And much of it goes unfiltered.

A sampling of comments on Paul’s Facebook page, for instance, include some anointing Paul as the second coming, others calling him a racist and an occasional angry commenter hoping for unprintable things to happen to him.

Yet, the Paul campaign wasn’t worried about the nasty side of a social media campaign, Adams said in an interview before he left the Paul campaign.

“Letting the energy flow and play out through the social media process is healthy, even if it turns some people off,” Adams said. “But the ability togetonline and not necessarily follow Robert’s Rules of Order is a great thing.”

One of those people is Reginald Davis, a regular commenter on Paul’s Facebook page. He said in an online interview that he gravitates toward social media to get involved because other options don’t fit citizen’s needs.

“I have written many letters to politicians, and they always respond with ‘this is what I think is best’ which is generally a mass-produced response,” Davis said. “

He said he also likes how social media connects him with others who are at least interested in politics.

“Most people are idiots and it’s mostly a waste of time,” Davis said. “But if you can educate a few people, you’re doing a lot more good than writing a well-thought-out letter to a monkey.”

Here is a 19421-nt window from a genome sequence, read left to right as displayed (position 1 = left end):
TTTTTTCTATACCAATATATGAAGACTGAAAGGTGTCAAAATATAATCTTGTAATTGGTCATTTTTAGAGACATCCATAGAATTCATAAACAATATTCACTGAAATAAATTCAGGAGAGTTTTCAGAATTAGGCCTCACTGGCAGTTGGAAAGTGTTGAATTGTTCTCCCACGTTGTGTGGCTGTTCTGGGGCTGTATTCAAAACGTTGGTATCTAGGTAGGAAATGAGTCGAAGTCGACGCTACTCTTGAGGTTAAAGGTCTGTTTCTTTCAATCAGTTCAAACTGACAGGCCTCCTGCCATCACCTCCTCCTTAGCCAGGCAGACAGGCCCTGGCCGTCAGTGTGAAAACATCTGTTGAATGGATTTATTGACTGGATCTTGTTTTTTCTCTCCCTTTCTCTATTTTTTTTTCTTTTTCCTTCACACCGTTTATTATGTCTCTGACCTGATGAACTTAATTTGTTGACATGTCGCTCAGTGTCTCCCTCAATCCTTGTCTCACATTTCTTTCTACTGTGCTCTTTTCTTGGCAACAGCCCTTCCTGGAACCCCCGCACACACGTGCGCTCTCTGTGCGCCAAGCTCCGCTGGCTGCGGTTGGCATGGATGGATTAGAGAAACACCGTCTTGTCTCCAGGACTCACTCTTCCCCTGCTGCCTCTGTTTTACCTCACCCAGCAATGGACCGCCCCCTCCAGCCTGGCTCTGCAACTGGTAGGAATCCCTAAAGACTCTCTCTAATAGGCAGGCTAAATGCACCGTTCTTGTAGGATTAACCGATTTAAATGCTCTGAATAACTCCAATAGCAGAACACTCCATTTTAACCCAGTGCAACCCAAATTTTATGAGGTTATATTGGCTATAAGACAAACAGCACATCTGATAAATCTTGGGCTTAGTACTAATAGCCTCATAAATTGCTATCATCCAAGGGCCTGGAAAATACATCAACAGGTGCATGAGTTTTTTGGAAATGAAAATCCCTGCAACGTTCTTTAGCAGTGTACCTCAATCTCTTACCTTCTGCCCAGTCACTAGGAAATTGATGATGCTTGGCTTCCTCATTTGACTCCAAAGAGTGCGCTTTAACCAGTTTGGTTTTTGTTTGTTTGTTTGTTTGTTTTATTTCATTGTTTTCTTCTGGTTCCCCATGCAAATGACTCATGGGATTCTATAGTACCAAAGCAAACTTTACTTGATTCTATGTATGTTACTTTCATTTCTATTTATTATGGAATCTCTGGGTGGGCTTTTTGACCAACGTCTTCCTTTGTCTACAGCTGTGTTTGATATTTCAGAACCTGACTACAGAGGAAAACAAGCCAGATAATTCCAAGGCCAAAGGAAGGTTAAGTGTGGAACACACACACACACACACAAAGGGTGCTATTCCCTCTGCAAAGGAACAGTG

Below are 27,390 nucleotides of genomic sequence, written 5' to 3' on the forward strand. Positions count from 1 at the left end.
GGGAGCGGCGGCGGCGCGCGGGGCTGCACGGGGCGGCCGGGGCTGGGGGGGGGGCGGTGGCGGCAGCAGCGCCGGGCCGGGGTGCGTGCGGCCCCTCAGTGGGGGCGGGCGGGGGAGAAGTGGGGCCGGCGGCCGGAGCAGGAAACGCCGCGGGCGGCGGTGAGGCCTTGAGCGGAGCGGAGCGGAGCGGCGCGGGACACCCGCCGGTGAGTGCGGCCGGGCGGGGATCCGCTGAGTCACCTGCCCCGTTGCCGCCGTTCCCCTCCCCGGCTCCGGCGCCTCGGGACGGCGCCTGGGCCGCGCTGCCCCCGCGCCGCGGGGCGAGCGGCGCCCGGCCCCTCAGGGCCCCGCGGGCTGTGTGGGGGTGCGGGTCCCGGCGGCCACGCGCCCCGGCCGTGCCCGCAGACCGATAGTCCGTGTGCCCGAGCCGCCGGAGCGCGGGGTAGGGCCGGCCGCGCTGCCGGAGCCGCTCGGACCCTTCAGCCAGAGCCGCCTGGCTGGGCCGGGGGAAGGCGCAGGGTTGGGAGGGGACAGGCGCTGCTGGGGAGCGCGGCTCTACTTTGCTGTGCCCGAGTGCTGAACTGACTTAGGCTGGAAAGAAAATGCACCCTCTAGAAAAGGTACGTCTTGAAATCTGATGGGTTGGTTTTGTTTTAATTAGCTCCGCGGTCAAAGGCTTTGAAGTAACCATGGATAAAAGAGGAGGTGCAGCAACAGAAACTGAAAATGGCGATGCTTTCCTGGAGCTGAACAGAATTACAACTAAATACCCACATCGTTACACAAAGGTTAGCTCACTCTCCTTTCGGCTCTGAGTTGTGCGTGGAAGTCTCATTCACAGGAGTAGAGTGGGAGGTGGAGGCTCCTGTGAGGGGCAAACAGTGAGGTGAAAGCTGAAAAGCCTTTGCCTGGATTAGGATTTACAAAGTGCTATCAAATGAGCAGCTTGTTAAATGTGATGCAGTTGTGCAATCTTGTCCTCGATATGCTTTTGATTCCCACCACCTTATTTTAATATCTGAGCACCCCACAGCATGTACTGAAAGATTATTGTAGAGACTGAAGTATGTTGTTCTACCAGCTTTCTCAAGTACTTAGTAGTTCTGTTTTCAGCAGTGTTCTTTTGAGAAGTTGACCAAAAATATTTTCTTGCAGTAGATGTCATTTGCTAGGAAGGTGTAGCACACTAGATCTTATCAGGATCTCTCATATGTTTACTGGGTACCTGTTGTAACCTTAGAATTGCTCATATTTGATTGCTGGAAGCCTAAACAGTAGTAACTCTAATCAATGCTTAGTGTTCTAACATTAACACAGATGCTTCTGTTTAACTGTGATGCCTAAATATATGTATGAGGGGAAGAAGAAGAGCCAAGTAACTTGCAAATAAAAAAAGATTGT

Davis also said that relying on the “mainstream media” usually means getting a “one-way dialogue.” Most of the people commenting using social media usually have their minds made up, Davis said, and most of the conversation is “unproductive.”

Because of that, social media has become the one-stop shop for people trying to explain the nuances of their political philosophies, Davis said.

“Instead of hearing a select blip on the news calling somebody racist when any sane, rational person would be outraged by this type of pigeonholing,” Davis said. “People don’t trust the media analyzing politics anymore. It’s a game to divide people into partisan bickering. Nobody is voting out the media, so they can act as ridiculous as possible.”

Another advantage to social network campaigning is its accessibility and availability 24 hours a day.